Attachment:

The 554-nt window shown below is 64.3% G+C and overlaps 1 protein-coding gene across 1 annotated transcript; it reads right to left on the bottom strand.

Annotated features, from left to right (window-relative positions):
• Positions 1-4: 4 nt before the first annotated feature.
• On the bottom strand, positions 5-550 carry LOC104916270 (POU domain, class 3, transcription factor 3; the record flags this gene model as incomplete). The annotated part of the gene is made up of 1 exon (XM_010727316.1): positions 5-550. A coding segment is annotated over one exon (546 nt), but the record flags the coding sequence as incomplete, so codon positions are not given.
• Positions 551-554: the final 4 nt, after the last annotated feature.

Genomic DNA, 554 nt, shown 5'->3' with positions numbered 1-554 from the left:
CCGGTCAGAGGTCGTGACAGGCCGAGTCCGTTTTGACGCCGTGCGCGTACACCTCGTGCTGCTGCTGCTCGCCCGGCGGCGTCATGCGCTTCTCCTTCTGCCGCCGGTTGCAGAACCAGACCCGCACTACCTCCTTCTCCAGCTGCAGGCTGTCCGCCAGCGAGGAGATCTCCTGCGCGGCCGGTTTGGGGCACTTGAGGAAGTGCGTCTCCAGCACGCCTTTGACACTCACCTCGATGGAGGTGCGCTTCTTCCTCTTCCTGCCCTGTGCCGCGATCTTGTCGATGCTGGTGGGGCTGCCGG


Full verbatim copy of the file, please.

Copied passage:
The 554-nt window shown below is 64.3% G+C and overlaps 1 protein-coding gene across 1 annotated transcript; it reads right to left on the bottom strand.

Annotated features, from left to right (window-relative positions):
• Positions 1-4: 4 nt before the first annotated feature.
• On the bottom strand, positions 5-550 carry LOC104916270 (POU domain, class 3, transcription factor 3; the record flags this gene model as incomplete). The annotated part of the gene is made up of 1 exon (XM_010727316.1): positions 5-550. A coding segment is annotated over one exon (546 nt), but the record flags the coding sequence as incomplete, so codon positions are not given.
• Positions 551-554: the final 4 nt, after the last annotated feature.

Genomic DNA, 554 nt, shown 5'->3' with positions numbered 1-554 from the left:
CCGGTCAGAGGTCGTGACAGGCCGAGTCCGTTTTGACGCCGTGCGCGTACACCTCGTGCTGCTGCTGCTCGCCCGGCGGCGTCATGCGCTTCTCCTTCTGCCGCCGGTTGCAGAACCAGACCCGCACTACCTCCTTCTCCAGCTGCAGGCTGTCCGCCAGCGAGGAGATCTCCTGCGCGGCCGGTTTGGGGCACTTGAGGAAGTGCGTCTCCAGCACGCCTTTGACACTCACCTCGATGGAGGTGCGCTTCTTCCTCTTCCTGCCCTGTGCCGCGATCTTGTCGATGCTGGTGGGGCTGCCGG